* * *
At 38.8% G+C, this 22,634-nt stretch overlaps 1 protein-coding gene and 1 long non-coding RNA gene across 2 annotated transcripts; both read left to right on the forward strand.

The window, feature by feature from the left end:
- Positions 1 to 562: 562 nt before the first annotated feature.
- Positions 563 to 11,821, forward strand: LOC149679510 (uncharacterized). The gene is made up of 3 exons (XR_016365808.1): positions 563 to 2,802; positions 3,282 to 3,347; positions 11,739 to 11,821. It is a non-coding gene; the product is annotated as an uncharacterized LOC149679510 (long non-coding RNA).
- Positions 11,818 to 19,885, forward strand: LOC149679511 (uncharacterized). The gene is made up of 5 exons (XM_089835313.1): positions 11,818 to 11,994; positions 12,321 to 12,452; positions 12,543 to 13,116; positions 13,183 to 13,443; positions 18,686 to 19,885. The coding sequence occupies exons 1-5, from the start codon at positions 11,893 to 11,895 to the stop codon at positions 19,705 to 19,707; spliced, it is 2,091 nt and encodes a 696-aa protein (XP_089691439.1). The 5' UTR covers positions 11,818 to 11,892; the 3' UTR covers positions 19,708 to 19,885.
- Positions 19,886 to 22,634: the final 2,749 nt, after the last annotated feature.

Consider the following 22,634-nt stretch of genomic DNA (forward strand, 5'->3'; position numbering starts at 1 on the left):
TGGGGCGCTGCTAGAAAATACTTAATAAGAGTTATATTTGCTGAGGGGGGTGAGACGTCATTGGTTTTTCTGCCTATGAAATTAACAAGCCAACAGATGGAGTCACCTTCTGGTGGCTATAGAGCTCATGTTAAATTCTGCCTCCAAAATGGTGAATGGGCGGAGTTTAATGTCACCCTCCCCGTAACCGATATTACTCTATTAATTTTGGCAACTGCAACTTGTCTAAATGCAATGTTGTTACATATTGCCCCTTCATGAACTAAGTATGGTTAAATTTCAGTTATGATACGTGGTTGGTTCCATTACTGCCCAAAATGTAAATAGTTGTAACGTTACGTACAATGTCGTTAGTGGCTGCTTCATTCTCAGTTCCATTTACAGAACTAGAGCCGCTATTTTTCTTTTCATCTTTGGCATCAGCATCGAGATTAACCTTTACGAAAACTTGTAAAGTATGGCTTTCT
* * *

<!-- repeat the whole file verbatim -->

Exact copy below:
At 38.8% G+C, this 22,634-nt stretch overlaps 1 protein-coding gene and 1 long non-coding RNA gene across 2 annotated transcripts; both read left to right on the forward strand.

The window, feature by feature from the left end:
- Positions 1 to 562: 562 nt before the first annotated feature.
- Positions 563 to 11,821, forward strand: LOC149679510 (uncharacterized). The gene is made up of 3 exons (XR_016365808.1): positions 563 to 2,802; positions 3,282 to 3,347; positions 11,739 to 11,821. It is a non-coding gene; the product is annotated as an uncharacterized LOC149679510 (long non-coding RNA).
- Positions 11,818 to 19,885, forward strand: LOC149679511 (uncharacterized). The gene is made up of 5 exons (XM_089835313.1): positions 11,818 to 11,994; positions 12,321 to 12,452; positions 12,543 to 13,116; positions 13,183 to 13,443; positions 18,686 to 19,885. The coding sequence occupies exons 1-5, from the start codon at positions 11,893 to 11,895 to the stop codon at positions 19,705 to 19,707; spliced, it is 2,091 nt and encodes a 696-aa protein (XP_089691439.1). The 5' UTR covers positions 11,818 to 11,892; the 3' UTR covers positions 19,708 to 19,885.
- Positions 19,886 to 22,634: the final 2,749 nt, after the last annotated feature.

Consider the following 22,634-nt stretch of genomic DNA (forward strand, 5'->3'; position numbering starts at 1 on the left):
TGGGGCGCTGCTAGAAAATACTTAATAAGAGTTATATTTGCTGAGGGGGGTGAGACGTCATTGGTTTTTCTGCCTATGAAATTAACAAGCCAACAGATGGAGTCACCTTCTGGTGGCTATAGAGCTCATGTTAAATTCTGCCTCCAAAATGGTGAATGGGCGGAGTTTAATGTCACCCTCCCCGTAACCGATATTACTCTATTAATTTTGGCAACTGCAACTTGTCTAAATGCAATGTTGTTACATATTGCCCCTTCATGAACTAAGTATGGTTAAATTTCAGTTATGATACGTGGTTGGTTCCATTACTGCCCAAAATGTAAATAGTTGTAACGTTACGTACAATGTCGTTAGTGGCTGCTTCATTCTCAGTTCCATTTACAGAACTAGAGCCGCTATTTTTCTTTTCATCTTTGGCATCAGCATCGAGATTAACCTTTACGAAAACTTGTAAAGTATGGCTTTCT